On April 11, 2023, the New York State Department of Labor (DOL), in consultation with the New York State Division of Human Rights, released a revised sexual harassment prevention model policy. The policy is a final version of one that was first proposed on Jan. 12, 2023, and follows a period of public comment that ran through Feb. 11, 2023. At the same time, the DOL released a revised model sexual harassment training, which includes changes similar to those made to the policy.
The Model Policy
The final model policy does not significantly differ from the proposed version, and the DOL appears to have adopted nearly all of its initial revisions. The only notable difference comes at the end of the final policy, where the DOL added language about the ability of the Equal Employment Opportunity Commission (EEOC) to reach settlements and mediate on behalf of complainants. However, importantly for employers, there are substantial differences between the new model policy and the policy released in 2018 that has been in use up until now.
The final policy places a strong emphasis on gender identity discrimination as a type of sexual harassment claim. There is a new paragraph discussing the “gender spectrum,” which sets forth “the three most common ways people identify” as cisgender, transgender and nonbinary. This is in keeping with a boarder emphasis throughout the policy on different types of discrimination. While the original model policy focused only on sexual harassment and retaliation, the revised model policy states that “the methods for reporting and investigating discrimination based on other protected identities are the same,” and that “[d]iscrimination of any kind, including sexual harassment” is prohibited.
The final policy includes new sections on bystander intervention and the way sexual harassment can impact the remote workplace. The bystander section encourages witnesses to report observed harassment and reminds supervisors that they are required to do so. The policy also includes five examples of ways a bystander could intervene in a sexual harassment situation. These include: interrupting the harassment; asking a third party to intervene; recording or taking notes for use in a future investigation; checking in with the victim after the fact; and confronting the harasser. Additionally, in recognition of the increased prevalence of remote work arrangements in the post-COVID era, the proposed policy references remote work in several places. It also includes that employees working remotely can be harassed over virtual platforms and messaging apps.
The final policy also addresses New York’s broadened definition of harassment, and includes more examples of retaliatory behavior. The policy explains that “[i]n New York, harassment does not need to be severe or pervasive to be illegal,” and that employees “should not feel discouraged from reporting harassment because they believe it is not bad enough.” This is in contrast to the federal standard for harassment, which requires “severe or pervasive” conduct. Along with the inclusion of the State’s standard are six examples of retaliatory conduct, which range from termination to more minor acts, such as “moving an individual’s desk to a less desirable office location.”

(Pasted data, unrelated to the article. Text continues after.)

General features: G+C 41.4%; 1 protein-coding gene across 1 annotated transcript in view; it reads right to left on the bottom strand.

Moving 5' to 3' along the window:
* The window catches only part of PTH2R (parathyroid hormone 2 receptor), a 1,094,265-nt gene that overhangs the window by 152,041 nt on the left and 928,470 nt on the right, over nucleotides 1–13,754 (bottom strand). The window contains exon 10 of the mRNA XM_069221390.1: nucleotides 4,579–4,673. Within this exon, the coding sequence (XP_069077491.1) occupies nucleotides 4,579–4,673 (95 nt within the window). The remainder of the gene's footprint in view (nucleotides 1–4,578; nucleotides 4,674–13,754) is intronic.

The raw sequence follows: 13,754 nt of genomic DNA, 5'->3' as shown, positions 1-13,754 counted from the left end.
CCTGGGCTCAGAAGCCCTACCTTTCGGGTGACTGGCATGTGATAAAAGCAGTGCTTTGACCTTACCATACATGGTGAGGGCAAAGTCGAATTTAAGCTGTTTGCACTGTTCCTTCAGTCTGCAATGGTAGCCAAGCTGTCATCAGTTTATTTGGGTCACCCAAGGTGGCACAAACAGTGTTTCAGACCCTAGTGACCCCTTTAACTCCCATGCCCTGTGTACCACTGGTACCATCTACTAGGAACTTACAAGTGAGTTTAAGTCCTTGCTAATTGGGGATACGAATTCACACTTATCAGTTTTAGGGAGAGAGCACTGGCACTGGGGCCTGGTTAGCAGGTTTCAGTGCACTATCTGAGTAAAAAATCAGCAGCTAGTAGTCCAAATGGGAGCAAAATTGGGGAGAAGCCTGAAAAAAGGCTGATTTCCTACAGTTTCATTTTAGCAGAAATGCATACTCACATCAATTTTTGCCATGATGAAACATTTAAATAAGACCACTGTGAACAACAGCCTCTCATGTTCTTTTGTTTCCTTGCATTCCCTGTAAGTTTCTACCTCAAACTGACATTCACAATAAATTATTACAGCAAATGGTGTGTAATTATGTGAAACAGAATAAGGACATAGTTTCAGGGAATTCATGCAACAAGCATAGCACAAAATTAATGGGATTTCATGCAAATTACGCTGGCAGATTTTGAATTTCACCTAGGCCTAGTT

Finally, the model policy includes stronger emphasis on external remedies for employees. As previously reported, New York launched a hotline in 2022 for employees who believe they have been sexually harassed in the workplace. The revised model policy references the hotline (1-800-HARASS-3), and explains that the hotline can provide information about filing a complaint, including speaking with a volunteer attorney who can provide “limited free assistance.”
The release of the new model policy was accompanied by new training materials designed to meet the state’s annual training requirement. The training materials include a 54-minute video containing eight case studies with answers, as well as the slide deck and script from the video. DOL also provides a form for employees to answer the true/false questions in the case studies, which can be completed by attendees and submitted to the employer to meet the requirement that the training be interactive. This replaces the two-part video released in 2018, which included a 19-minute instructional video and a separate 22-minute video with case studies. The content of the training mirrors the new model policy, and includes case studies addressing topics such as the State’s broadened definition of harassment, gender identity and remote work.
Despite these broad changes, employers are not required to adopt the DOL’s model policy or training in part or in full. Rather, the DOL sets forth “minimum standards” for the policies and trainings that it requires of employers. These “minimum standards” are unchanged from 2018, but do note that employers must adopt policies and training consistent with the DOL’s guidance. Therefore, while employers may make modifications to the model policy and training, they should ensure that their own policies and trainings are consistent with both the law and the DOL’s guidance.
For more information on the information presented in this information memo, please contact Kristen Smith, Theresa Rusnak, any attorney in Bond’s labor and employment practice or the Bond attorney with whom you are regularly in contact.
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